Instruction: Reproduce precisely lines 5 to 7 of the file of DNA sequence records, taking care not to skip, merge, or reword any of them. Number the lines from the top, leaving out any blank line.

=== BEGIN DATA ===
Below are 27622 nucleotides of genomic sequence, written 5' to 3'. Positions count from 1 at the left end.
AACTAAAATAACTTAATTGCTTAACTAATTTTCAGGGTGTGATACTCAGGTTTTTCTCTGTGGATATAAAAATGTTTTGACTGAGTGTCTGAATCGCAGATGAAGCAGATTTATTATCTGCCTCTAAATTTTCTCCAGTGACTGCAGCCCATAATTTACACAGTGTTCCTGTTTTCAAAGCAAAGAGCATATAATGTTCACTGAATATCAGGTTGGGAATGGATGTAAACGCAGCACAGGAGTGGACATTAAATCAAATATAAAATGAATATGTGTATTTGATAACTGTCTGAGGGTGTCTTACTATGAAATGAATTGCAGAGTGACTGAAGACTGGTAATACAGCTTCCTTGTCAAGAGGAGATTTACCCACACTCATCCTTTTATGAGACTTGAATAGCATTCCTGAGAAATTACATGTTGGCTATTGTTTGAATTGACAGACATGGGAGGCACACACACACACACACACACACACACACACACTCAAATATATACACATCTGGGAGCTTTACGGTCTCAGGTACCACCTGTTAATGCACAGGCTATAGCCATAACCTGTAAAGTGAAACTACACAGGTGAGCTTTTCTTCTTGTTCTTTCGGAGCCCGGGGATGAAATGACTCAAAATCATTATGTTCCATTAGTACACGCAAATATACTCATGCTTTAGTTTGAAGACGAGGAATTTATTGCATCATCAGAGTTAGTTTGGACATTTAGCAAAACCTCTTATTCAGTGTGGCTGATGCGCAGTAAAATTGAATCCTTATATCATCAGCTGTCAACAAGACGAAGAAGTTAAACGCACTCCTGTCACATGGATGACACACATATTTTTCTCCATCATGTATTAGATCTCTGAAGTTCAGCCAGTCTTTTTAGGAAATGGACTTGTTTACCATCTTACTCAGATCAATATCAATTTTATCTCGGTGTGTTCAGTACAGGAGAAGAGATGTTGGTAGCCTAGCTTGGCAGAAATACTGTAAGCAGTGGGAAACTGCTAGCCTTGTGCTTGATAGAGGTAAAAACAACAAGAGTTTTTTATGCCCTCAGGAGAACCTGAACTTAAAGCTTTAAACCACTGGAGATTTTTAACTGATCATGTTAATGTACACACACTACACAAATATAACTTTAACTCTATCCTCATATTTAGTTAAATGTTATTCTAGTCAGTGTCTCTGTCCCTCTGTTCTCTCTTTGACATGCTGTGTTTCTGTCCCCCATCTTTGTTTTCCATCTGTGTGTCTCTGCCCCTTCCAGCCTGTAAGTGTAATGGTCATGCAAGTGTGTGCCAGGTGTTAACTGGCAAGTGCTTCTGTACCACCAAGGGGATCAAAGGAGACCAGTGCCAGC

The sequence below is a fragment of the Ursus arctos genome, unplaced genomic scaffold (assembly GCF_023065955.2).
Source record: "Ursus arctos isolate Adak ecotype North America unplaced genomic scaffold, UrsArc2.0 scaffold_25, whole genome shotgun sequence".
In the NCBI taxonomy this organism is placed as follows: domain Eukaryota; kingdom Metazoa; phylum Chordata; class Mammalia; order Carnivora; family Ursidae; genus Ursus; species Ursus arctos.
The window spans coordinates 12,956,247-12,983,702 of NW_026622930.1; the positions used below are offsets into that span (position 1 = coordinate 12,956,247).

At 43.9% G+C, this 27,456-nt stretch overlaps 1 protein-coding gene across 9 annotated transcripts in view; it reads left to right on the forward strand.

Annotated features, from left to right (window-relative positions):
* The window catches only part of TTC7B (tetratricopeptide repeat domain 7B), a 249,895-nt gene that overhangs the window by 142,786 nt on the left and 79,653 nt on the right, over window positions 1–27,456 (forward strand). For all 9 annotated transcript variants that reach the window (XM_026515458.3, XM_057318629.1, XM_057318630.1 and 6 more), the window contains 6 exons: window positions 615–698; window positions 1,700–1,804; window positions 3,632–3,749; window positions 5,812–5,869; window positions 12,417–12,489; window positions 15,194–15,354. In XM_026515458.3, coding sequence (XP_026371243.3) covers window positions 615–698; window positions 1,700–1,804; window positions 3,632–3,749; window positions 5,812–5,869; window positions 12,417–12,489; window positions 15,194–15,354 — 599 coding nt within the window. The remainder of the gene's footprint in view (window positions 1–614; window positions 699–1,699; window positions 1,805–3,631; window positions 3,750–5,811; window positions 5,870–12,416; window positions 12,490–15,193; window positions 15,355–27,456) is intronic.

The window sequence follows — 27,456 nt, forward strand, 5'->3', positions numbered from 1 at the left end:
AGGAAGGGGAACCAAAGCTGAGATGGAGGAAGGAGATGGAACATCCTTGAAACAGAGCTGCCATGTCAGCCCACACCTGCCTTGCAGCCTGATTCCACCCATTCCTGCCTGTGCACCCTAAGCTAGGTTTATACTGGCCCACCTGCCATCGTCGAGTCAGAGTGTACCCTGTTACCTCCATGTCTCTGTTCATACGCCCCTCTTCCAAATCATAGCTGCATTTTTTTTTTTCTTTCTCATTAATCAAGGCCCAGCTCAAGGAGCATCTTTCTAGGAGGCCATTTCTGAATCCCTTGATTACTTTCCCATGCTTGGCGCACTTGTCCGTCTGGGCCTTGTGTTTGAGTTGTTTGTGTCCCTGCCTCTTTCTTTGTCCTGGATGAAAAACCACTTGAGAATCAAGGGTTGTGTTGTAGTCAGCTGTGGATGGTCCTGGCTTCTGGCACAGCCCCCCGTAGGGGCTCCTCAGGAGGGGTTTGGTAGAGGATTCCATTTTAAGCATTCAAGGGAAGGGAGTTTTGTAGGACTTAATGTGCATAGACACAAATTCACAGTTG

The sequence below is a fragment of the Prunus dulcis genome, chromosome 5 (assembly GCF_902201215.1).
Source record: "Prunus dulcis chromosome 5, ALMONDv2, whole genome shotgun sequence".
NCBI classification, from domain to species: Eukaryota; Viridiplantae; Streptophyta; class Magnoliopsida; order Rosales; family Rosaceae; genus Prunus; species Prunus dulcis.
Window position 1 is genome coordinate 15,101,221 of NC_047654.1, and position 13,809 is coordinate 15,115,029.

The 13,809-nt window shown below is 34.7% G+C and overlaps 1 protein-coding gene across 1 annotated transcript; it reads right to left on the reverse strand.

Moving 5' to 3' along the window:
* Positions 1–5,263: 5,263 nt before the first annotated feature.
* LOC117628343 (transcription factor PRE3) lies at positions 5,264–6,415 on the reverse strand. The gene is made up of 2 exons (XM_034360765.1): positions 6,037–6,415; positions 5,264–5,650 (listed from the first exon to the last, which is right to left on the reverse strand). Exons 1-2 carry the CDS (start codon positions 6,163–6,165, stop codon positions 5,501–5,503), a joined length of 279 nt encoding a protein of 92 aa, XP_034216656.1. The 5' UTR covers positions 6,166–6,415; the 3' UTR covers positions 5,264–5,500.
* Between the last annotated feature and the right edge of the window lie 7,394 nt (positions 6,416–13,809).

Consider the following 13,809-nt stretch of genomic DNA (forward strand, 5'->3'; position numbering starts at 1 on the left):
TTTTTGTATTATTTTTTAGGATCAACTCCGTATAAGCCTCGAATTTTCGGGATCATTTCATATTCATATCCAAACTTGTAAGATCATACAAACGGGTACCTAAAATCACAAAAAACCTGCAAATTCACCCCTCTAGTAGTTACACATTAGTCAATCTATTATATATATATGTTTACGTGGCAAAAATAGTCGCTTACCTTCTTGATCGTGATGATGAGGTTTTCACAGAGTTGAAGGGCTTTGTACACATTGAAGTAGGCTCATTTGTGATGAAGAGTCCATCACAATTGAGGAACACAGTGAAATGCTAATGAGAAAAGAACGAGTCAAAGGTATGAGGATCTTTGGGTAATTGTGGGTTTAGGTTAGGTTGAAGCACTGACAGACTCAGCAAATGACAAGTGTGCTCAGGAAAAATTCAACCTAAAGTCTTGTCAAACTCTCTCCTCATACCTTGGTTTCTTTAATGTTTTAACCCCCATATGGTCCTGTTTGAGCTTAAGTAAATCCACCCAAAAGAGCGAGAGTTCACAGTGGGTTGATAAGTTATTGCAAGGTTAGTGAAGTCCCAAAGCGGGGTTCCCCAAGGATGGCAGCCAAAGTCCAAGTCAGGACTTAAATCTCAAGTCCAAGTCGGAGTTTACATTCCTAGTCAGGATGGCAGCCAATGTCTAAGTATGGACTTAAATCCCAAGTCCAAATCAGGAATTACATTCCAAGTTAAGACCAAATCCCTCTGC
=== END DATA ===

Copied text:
In the NCBI taxonomy this organism is placed as follows: domain Eukaryota; kingdom Metazoa; phylum Chordata; class Mammalia; order Carnivora; family Ursidae; genus Ursus; species Ursus arctos.
The window spans coordinates 12,956,247-12,983,702 of NW_026622930.1; the positions used below are offsets into that span (position 1 = coordinate 12,956,247).

At 43.9% G+C, this 27,456-nt stretch overlaps 1 protein-coding gene across 9 annotated transcripts in view; it reads left to right on the forward strand.